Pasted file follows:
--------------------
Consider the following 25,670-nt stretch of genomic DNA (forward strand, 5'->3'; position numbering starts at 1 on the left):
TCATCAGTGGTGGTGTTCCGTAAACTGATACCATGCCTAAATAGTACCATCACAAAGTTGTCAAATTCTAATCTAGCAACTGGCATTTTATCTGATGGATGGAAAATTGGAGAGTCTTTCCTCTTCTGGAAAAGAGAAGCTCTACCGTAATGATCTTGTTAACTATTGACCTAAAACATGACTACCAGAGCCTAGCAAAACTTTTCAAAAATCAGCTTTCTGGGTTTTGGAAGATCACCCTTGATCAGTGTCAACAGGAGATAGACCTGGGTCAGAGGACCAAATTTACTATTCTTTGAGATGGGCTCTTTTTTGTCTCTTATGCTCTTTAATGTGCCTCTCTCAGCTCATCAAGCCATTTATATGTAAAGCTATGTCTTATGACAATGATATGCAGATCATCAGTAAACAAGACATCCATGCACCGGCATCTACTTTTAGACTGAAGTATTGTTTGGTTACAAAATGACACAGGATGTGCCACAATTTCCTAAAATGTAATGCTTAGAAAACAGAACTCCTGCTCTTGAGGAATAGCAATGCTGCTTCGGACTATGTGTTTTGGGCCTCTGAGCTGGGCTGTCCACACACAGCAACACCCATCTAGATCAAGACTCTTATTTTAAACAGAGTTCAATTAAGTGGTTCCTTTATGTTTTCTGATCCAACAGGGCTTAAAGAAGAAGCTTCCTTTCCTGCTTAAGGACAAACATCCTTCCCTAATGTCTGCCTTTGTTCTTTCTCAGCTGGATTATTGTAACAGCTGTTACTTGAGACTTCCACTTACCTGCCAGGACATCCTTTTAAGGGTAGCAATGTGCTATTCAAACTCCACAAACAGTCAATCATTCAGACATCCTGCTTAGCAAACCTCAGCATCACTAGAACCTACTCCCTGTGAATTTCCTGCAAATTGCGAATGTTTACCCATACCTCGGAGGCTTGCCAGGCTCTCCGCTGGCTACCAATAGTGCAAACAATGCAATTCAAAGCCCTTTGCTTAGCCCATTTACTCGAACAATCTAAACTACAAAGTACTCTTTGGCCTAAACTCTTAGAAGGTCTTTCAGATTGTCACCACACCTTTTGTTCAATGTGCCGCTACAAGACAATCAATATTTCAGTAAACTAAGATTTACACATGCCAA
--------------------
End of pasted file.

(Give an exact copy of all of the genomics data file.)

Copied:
Consider the following 25,670-nt stretch of genomic DNA (forward strand, 5'->3'; position numbering starts at 1 on the left):
TCATCAGTGGTGGTGTTCCGTAAACTGATACCATGCCTAAATAGTACCATCACAAAGTTGTCAAATTCTAATCTAGCAACTGGCATTTTATCTGATGGATGGAAAATTGGAGAGTCTTTCCTCTTCTGGAAAAGAGAAGCTCTACCGTAATGATCTTGTTAACTATTGACCTAAAACATGACTACCAGAGCCTAGCAAAACTTTTCAAAAATCAGCTTTCTGGGTTTTGGAAGATCACCCTTGATCAGTGTCAACAGGAGATAGACCTGGGTCAGAGGACCAAATTTACTATTCTTTGAGATGGGCTCTTTTTTGTCTCTTATGCTCTTTAATGTGCCTCTCTCAGCTCATCAAGCCATTTATATGTAAAGCTATGTCTTATGACAATGATATGCAGATCATCAGTAAACAAGACATCCATGCACCGGCATCTACTTTTAGACTGAAGTATTGTTTGGTTACAAAATGACACAGGATGTGCCACAATTTCCTAAAATGTAATGCTTAGAAAACAGAACTCCTGCTCTTGAGGAATAGCAATGCTGCTTCGGACTATGTGTTTTGGGCCTCTGAGCTGGGCTGTCCACACACAGCAACACCCATCTAGATCAAGACTCTTATTTTAAACAGAGTTCAATTAAGTGGTTCCTTTATGTTTTCTGATCCAACAGGGCTTAAAGAAGAAGCTTCCTTTCCTGCTTAAGGACAAACATCCTTCCCTAATGTCTGCCTTTGTTCTTTCTCAGCTGGATTATTGTAACAGCTGTTACTTGAGACTTCCACTTACCTGCCAGGACATCCTTTTAAGGGTAGCAATGTGCTATTCAAACTCCACAAACAGTCAATCATTCAGACATCCTGCTTAGCAAACCTCAGCATCACTAGAACCTACTCCCTGTGAATTTCCTGCAAATTGCGAATGTTTACCCATACCTCGGAGGCTTGCCAGGCTCTCCGCTGGCTACCAATAGTGCAAACAATGCAATTCAAAGCCCTTTGCTTAGCCCATTTACTCGAACAATCTAAACTACAAAGTACTCTTTGGCCTAAACTCTTAGAAGGTCTTTCAGATTGTCACCACACCTTTTGTTCAATGTGCCGCTACAAGACAATCAATATTTCAGTAAACTAAGATTTACACATGCCAA